Don’t get me wrong. In no way am I trying to preach to you guys – you can play however you want. But I would change my tact quickly when up against difficult types of players (we all know a few) and if you are that guy who likes to be contentious or pushy and hide behind a roster that flatters your lack of skill while bragging about how great your imaginative TLT Y-Wing list is, then it’s Go Time, brother! At this point I unleash the sharper end of my wit and the atmosphere no longer stays a PG 13 environment. When in this situation I totally believe you are within your rights to tell your opponent (albeit constructively) how much fun they are to play against and why.
And that might be where the worse half of my reputation comes in.
I am the first to congratulate or commiserate a battle brother over a hard fought game. I’m also the first to tell someone they are not playing in an acceptable way, either during a game or after. I have taken team mates and friends to one side after a game and told them in no uncertain terms that the way they played was not cool. It’s okay to have a tough game and make your opponent work for it. But it’s not cool to play in an aggressive or unsporting way. It’s not just the person opposite you that is infected by this negativity but the people either side of your table as well.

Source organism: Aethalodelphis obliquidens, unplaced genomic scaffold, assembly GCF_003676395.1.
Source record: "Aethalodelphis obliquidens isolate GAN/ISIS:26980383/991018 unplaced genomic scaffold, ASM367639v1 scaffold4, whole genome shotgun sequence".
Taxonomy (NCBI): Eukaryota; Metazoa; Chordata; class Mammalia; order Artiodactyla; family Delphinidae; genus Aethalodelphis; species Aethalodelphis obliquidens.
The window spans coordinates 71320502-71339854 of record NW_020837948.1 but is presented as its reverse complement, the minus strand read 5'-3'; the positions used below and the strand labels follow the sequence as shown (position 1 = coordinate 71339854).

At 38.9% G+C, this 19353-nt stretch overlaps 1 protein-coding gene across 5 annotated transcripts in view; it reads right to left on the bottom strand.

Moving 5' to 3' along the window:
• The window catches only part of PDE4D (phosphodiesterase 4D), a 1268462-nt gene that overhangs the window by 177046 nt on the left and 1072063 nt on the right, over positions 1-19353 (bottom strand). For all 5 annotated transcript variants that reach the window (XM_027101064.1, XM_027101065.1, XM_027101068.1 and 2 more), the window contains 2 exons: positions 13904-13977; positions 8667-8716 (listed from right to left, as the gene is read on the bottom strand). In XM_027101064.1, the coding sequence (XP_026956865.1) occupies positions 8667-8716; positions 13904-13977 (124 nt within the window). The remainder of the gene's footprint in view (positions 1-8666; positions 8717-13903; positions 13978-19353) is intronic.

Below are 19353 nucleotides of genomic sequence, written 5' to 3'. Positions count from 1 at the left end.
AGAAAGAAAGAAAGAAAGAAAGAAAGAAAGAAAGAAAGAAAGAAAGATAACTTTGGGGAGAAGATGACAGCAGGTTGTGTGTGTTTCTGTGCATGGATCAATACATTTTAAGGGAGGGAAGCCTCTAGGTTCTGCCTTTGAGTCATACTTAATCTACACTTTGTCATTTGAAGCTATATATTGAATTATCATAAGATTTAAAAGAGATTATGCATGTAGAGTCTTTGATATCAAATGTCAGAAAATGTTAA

If you are on a team or with friends and one of them is bringing down the gaming experience of those around them, then you have to tell them! There is no place for rage quitters, whiners, wussies or any selfish behaviour that detracts from the games of others. Its okay to lose and sit back in shock of the thing that brutally tore you apart, learn from the experience and move on to talking about the experience with your opponent. They will know if they rolled Jedi-like dice all game long and you can call them on that too.
So until next time my fellow wingmen, play hard, play fair or play something else…